August should be considered a ‘live’ meeting as, if it wasn’t for the uncertainty created by Brexit, the Bank of England (BoE) may well have hiked rates today. Instead the Monetary Policy Committee left the Bank Base Rate at 0.75%, with no members dissenting, and emphasised a “gradual pace” of rate hikes again.
Domestic data has picked up with strong retail sales, a tightening labour market and a high manufacturing PMI given the slowdown in global trade, particularly in Europe and Asia. Meanwhile, underlying inflation pressures have increased with average weekly earnings rising 3.5% a year, the highest since the 2008 crisis. This was reflected in higher growth forecasts from the BoE today, and a CPI forecast that remains above target in two years’ time. Ordinarily, we believe they would be hiking rates with this backdrop.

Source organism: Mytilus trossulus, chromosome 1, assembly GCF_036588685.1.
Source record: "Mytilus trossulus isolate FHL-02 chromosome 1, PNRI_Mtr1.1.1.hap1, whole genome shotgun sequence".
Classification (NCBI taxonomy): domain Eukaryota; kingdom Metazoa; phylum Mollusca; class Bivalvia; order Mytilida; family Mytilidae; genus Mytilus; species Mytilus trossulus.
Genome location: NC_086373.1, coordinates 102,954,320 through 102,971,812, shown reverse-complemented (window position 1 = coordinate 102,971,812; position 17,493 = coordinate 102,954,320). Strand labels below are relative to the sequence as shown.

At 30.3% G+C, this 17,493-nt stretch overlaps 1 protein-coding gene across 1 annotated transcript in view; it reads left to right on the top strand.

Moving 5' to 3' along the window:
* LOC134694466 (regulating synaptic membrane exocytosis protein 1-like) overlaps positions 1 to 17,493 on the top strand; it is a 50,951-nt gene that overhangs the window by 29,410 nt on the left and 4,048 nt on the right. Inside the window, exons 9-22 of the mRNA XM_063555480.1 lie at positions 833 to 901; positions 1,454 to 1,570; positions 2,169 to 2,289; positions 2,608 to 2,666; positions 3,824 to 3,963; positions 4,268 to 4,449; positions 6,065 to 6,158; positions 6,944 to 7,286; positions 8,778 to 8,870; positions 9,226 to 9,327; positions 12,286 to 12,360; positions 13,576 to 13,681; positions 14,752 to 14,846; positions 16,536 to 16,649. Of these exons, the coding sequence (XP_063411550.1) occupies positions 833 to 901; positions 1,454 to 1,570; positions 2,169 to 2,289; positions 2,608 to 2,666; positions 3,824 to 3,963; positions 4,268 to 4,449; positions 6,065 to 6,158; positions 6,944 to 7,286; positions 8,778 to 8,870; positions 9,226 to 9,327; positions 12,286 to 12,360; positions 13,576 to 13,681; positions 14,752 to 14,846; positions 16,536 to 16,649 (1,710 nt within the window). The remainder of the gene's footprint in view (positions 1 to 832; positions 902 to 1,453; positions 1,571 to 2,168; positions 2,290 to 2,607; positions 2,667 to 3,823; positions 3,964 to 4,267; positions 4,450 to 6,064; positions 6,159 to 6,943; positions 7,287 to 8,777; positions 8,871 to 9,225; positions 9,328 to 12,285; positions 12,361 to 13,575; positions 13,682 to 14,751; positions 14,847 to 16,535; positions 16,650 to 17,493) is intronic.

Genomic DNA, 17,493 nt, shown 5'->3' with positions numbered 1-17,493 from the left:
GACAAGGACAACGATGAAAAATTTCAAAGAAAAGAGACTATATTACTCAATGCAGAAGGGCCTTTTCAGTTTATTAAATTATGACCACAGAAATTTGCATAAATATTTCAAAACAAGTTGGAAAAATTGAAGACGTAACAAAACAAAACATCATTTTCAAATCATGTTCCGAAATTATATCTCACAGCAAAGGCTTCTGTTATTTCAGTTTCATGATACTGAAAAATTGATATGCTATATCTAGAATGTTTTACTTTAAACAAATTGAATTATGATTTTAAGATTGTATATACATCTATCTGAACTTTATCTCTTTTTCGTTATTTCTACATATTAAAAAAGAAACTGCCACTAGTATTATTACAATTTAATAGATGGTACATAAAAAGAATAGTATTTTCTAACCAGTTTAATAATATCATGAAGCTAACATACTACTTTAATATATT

Brexit, of course, looms over the Committee – this may be the reason why, however, they decide to hike rates in the summer. As we get closer to the new Brexit deadline of 31 October, the BoE won’t want to add to the uncertainty and August will be their last chance to hike this year. If the data continues to improve at home and abroad, the BoE may well take it.